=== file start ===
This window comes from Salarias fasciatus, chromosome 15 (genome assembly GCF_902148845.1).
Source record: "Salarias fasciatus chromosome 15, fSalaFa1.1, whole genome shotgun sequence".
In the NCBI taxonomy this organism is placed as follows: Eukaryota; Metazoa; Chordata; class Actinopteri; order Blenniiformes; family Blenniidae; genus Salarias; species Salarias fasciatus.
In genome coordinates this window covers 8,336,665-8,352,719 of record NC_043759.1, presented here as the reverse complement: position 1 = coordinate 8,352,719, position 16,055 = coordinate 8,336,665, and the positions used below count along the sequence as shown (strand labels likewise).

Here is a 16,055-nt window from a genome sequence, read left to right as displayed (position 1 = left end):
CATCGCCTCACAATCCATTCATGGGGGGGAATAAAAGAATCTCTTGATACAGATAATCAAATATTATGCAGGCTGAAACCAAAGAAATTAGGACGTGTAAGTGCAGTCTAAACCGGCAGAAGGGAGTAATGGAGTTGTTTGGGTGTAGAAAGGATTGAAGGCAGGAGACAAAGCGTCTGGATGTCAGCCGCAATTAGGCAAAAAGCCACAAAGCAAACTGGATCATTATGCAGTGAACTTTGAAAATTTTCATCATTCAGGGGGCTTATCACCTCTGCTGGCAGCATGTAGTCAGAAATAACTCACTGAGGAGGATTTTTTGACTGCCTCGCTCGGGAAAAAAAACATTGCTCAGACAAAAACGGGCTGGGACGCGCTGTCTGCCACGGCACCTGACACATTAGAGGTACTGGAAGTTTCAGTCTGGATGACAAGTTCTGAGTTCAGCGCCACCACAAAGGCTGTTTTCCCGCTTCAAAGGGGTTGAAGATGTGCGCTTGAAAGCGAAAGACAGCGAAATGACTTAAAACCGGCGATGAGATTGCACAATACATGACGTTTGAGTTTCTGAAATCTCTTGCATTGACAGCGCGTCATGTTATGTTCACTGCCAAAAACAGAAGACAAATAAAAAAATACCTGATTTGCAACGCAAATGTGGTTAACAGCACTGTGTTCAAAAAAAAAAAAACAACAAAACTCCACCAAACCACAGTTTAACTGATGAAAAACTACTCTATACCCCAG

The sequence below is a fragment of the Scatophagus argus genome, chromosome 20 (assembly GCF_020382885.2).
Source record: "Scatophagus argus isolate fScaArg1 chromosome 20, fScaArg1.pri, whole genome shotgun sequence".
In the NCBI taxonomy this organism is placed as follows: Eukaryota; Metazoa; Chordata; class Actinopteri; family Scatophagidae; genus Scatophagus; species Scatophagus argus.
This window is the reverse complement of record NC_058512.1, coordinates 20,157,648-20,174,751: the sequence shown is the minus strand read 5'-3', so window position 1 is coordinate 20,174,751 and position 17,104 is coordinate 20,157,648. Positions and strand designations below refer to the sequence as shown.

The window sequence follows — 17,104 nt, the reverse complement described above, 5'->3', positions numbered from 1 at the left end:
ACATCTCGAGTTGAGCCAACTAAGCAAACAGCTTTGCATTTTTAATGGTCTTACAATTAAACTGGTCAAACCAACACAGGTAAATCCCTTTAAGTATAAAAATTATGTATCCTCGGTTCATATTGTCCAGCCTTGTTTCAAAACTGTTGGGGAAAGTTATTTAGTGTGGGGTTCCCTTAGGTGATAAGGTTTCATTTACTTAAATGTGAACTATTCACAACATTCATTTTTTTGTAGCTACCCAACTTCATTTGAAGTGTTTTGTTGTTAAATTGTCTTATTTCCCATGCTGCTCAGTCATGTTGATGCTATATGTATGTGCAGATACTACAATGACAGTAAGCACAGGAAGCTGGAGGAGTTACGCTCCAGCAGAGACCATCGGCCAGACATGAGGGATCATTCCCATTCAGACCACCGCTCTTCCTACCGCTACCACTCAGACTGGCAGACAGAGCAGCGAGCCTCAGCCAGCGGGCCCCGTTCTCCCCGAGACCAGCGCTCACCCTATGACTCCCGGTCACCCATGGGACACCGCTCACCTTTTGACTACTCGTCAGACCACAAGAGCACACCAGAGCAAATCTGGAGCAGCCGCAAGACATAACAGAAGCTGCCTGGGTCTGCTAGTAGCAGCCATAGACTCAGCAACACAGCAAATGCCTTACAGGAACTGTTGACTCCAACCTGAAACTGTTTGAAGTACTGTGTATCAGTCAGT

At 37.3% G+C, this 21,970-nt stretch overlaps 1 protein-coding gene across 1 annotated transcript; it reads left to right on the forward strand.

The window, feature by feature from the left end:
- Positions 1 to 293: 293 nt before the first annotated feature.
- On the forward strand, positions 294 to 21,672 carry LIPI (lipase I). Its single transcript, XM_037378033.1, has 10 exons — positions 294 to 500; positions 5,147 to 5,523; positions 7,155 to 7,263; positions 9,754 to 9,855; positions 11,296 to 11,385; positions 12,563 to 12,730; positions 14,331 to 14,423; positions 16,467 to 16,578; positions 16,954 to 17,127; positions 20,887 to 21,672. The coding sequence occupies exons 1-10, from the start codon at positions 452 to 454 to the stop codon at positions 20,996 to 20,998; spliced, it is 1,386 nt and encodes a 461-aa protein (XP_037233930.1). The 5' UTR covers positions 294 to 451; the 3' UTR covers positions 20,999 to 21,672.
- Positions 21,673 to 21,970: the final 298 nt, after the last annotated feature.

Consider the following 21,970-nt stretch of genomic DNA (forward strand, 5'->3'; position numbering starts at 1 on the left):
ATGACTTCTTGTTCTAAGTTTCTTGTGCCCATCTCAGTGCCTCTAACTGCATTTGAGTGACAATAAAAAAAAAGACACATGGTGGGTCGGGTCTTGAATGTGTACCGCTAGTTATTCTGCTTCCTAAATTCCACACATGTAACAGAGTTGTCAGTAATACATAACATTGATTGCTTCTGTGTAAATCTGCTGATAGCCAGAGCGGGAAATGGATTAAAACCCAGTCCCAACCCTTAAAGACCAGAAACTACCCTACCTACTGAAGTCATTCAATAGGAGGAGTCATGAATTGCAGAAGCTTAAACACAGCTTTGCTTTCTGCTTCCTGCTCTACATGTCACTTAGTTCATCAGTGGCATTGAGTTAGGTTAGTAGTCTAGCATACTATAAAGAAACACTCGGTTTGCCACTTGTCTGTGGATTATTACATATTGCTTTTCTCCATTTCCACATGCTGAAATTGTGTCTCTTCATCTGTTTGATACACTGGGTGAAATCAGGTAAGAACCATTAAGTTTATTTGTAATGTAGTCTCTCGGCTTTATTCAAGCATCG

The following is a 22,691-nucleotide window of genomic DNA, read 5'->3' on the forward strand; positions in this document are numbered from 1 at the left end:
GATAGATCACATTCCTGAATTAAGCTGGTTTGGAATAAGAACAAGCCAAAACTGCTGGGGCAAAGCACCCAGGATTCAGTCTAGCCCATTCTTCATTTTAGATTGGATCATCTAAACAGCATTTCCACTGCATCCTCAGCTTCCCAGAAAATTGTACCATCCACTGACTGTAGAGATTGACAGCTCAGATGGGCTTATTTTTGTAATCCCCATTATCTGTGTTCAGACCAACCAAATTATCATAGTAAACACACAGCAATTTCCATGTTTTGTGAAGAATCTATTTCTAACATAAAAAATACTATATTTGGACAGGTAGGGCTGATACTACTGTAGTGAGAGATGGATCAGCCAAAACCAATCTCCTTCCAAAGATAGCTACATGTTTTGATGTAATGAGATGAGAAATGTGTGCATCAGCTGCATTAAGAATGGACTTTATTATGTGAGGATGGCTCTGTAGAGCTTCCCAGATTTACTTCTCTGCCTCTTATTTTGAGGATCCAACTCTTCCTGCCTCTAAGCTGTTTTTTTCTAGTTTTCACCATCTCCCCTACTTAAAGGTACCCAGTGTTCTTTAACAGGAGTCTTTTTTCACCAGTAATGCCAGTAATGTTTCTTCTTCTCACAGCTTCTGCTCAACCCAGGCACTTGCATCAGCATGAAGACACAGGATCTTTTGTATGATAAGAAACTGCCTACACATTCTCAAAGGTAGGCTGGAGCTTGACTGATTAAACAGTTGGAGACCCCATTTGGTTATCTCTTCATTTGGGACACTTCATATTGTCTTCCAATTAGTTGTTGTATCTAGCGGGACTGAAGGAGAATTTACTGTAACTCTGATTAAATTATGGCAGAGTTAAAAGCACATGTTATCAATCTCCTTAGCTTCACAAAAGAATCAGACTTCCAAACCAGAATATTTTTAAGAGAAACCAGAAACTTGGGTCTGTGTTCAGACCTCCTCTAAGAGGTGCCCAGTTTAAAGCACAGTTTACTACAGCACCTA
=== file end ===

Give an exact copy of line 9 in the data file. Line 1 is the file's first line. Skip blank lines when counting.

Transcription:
In the NCBI taxonomy this organism is placed as follows: Eukaryota; Metazoa; Chordata; class Actinopteri; family Scatophagidae; genus Scatophagus; species Scatophagus argus.